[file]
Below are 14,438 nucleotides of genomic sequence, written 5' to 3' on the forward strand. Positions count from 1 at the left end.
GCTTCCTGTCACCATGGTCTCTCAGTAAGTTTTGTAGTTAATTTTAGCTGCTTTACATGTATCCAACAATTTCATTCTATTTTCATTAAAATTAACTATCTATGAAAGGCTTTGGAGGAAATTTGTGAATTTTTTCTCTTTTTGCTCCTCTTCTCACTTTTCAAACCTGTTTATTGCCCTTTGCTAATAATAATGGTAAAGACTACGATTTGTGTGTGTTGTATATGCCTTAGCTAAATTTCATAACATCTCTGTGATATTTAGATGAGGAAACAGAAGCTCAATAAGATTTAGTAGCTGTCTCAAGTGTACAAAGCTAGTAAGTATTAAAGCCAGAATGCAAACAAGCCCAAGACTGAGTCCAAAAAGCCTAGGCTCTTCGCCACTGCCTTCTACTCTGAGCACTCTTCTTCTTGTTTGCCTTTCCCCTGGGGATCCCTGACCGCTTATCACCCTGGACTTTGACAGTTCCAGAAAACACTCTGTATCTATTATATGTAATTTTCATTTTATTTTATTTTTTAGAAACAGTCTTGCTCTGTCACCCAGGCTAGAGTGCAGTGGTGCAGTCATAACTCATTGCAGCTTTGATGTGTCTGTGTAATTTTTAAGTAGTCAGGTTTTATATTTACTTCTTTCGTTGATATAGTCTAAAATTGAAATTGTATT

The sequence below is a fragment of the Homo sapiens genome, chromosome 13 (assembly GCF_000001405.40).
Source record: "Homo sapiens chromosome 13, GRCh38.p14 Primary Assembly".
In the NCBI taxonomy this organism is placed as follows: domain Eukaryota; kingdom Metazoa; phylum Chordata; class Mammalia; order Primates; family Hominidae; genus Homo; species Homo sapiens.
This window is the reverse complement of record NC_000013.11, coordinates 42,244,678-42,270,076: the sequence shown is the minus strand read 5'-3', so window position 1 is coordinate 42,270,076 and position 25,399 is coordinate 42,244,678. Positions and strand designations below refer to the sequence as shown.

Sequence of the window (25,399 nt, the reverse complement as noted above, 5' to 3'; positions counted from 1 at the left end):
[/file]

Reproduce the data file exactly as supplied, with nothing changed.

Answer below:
Below are 14,438 nucleotides of genomic sequence, written 5' to 3' on the forward strand. Positions count from 1 at the left end.
GCTTCCTGTCACCATGGTCTCTCAGTAAGTTTTGTAGTTAATTTTAGCTGCTTTACATGTATCCAACAATTTCATTCTATTTTCATTAAAATTAACTATCTATGAAAGGCTTTGGAGGAAATTTGTGAATTTTTTCTCTTTTTGCTCCTCTTCTCACTTTTCAAACCTGTTTATTGCCCTTTGCTAATAATAATGGTAAAGACTACGATTTGTGTGTGTTGTATATGCCTTAGCTAAATTTCATAACATCTCTGTGATATTTAGATGAGGAAACAGAAGCTCAATAAGATTTAGTAGCTGTCTCAAGTGTACAAAGCTAGTAAGTATTAAAGCCAGAATGCAAACAAGCCCAAGACTGAGTCCAAAAAGCCTAGGCTCTTCGCCACTGCCTTCTACTCTGAGCACTCTTCTTCTTGTTTGCCTTTCCCCTGGGGATCCCTGACCGCTTATCACCCTGGACTTTGACAGTTCCAGAAAACACTCTGTATCTATTATATGTAATTTTCATTTTATTTTATTTTTTAGAAACAGTCTTGCTCTGTCACCCAGGCTAGAGTGCAGTGGTGCAGTCATAACTCATTGCAGCTTTGATGTGTCTGTGTAATTTTTAAGTAGTCAGGTTTTATATTTACTTCTTTCGTTGATATAGTCTAAAATTGAAATTGTATT

The sequence below is a fragment of the Homo sapiens genome, chromosome 13 (assembly GCF_000001405.40).
Source record: "Homo sapiens chromosome 13, GRCh38.p14 Primary Assembly".
In the NCBI taxonomy this organism is placed as follows: domain Eukaryota; kingdom Metazoa; phylum Chordata; class Mammalia; order Primates; family Hominidae; genus Homo; species Homo sapiens.
This window is the reverse complement of record NC_000013.11, coordinates 42,244,678-42,270,076: the sequence shown is the minus strand read 5'-3', so window position 1 is coordinate 42,270,076 and position 25,399 is coordinate 42,244,678. Positions and strand designations below refer to the sequence as shown.

Sequence of the window (25,399 nt, the reverse complement as noted above, 5' to 3'; positions counted from 1 at the left end):